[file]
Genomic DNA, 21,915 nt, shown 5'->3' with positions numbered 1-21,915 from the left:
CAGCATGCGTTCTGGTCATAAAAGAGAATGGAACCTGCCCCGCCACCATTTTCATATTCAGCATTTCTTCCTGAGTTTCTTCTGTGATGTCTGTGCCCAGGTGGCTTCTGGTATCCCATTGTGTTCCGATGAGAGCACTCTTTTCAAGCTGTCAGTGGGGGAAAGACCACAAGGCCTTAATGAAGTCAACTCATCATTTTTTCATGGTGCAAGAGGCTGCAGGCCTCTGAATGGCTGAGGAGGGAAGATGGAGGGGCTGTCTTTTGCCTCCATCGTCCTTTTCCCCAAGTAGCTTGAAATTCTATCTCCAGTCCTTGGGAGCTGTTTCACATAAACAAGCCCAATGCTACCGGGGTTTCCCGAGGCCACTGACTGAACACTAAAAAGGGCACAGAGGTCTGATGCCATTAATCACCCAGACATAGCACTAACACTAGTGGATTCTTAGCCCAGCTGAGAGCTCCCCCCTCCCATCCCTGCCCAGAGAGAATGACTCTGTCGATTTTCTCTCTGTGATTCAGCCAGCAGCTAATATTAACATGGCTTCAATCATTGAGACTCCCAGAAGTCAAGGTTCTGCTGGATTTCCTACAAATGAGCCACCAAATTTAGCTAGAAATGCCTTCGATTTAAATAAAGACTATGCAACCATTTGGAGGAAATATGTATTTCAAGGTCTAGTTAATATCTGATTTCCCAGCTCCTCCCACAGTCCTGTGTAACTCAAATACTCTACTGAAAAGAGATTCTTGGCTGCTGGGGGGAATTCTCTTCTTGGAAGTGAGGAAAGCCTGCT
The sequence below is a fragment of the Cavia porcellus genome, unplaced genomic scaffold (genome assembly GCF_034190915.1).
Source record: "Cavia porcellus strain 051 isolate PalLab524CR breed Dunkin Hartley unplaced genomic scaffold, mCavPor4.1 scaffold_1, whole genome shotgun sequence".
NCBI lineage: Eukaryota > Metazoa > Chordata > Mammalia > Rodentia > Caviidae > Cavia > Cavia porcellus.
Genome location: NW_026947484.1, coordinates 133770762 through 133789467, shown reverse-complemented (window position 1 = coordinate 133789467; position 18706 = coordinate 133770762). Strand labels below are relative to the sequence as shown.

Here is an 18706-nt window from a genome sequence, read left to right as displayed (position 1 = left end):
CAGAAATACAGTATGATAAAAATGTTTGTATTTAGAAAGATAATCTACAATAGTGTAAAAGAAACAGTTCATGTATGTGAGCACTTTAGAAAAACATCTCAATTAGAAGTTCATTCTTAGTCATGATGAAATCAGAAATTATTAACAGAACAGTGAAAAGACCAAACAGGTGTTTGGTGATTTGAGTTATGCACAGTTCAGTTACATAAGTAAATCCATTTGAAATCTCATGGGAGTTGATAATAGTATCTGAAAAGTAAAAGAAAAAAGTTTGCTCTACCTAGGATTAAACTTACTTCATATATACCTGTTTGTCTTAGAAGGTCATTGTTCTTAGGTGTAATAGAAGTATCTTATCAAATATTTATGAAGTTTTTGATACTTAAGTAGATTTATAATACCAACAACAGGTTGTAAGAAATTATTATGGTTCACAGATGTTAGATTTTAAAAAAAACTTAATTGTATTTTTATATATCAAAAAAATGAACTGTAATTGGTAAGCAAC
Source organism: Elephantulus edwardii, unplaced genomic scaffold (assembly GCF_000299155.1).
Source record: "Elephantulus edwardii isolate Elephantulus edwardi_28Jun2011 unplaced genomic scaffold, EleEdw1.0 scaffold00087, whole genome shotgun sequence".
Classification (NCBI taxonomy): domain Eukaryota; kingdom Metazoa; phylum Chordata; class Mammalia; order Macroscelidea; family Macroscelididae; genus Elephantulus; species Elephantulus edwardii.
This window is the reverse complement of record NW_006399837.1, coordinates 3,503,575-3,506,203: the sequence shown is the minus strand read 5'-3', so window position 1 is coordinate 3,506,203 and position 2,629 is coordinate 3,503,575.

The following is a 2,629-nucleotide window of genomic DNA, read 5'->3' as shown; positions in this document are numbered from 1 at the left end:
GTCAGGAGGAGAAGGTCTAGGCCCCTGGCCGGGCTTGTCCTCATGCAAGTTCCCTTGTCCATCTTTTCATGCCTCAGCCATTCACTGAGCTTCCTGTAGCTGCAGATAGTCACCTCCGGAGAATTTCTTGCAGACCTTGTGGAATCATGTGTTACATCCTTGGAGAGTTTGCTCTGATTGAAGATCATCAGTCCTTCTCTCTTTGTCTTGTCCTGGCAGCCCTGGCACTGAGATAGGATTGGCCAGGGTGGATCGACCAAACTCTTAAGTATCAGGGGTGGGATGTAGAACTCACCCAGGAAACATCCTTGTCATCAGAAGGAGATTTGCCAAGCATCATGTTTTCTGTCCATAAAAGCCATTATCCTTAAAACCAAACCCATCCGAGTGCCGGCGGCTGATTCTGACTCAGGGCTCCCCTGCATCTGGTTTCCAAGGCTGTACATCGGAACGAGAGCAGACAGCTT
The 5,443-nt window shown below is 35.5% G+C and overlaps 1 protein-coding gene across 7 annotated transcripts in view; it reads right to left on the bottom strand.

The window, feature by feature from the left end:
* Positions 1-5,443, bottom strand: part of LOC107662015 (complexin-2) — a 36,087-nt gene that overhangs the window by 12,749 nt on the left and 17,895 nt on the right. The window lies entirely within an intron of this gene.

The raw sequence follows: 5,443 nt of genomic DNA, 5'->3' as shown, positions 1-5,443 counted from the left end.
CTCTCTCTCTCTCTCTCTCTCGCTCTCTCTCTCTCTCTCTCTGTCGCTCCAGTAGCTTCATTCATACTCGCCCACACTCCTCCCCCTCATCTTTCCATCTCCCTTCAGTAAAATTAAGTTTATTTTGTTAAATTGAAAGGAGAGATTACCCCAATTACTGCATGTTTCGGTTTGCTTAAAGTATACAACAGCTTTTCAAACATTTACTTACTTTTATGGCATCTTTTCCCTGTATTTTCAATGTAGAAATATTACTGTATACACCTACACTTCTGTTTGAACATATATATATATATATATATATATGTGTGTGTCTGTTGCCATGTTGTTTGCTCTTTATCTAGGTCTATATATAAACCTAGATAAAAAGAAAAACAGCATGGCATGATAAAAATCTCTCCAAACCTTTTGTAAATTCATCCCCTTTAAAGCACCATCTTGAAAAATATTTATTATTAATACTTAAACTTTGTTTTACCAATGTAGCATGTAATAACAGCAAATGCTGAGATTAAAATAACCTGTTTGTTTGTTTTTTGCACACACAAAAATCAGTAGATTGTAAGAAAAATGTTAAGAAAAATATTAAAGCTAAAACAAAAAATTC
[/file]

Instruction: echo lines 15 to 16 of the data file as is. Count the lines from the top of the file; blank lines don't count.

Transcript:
The 5,443-nt window shown below is 35.5% G+C and overlaps 1 protein-coding gene across 7 annotated transcripts in view; it reads right to left on the bottom strand.

The window, feature by feature from the left end: